Ashraf Camp. Ashraf Camp is a detention facility for Mujahideen-E-Khalq (MEK), an Iraqi based organization seeking to overthrow the government in Iran. Ashraf Camp was disclosed as a detention site for MEK detainees in February 2004, but as of June 11, 2004, the Coalition Press Information Center (CPIC) refused to discuss the status or location of the MEK detainees.



--Kohat (near the border of Afghanistan) Alizai



--United States and United Kingdom officials deny repeated news reports indicating that at least some individuals are being detained on the British possession of Diego Garcia, including, at one time, the leader of the Jemaah Islamiyah, Hambali (Riduan Isamuddin).



--Al Jafr Prison (CIA interrogation facility)



--Naval Consolidated Brig (Charleston, South Carolina). This facility is where the U.S. Government is detaining at least three individuals as “enemy combatants”: two U.S. citizens, Jose Padilla and Yaser Hamdi, as well as a Qatari national residing in the United States, Ali Saleh Kahlah al-Marri.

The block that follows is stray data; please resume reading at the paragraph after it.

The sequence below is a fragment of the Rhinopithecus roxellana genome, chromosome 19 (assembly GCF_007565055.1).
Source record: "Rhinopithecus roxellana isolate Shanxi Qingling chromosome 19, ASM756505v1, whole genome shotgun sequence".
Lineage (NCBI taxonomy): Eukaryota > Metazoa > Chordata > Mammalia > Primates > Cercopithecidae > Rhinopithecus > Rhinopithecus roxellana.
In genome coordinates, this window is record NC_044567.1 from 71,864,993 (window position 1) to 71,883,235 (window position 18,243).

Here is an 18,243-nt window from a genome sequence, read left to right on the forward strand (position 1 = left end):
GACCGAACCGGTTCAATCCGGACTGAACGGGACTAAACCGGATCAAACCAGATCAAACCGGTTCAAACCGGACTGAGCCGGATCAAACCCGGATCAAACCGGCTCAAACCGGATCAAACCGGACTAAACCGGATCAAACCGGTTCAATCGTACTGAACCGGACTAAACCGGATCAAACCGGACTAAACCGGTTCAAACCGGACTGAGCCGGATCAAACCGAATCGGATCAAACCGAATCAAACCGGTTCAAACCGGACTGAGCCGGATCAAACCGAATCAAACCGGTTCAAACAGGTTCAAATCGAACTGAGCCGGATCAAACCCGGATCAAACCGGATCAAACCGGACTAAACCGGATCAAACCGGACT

--U.S. Naval Ships: USS Bataan and USS Peleliu.

--"Ending Secret Detentions" is part of Human Rights First’s "End Abuse" campaign. Information about the "End Abuse" Campaign can be found at Human Rights First (the new name of Lawyers Committee for Human Rights) works in the United States and abroad to create a secure and humane world by advancing justice, human dignity and respect for the rule of law. In 2003, we published two in-depth and well-received reports on the erosion of civil liberties and human rights in the U.S. since September 11. "Imbalance of Powers" and "Assessing the New Normal" are widely cited, and relied on by journalists, policy-makers and advocates. The reports have shaped the public debate and agenda on how to enhance security and protect rights post 9/11. Last year, our legal representation program won 103 asylum cases for men and women fleeing rape, torture and political and religious persecution in their home countries.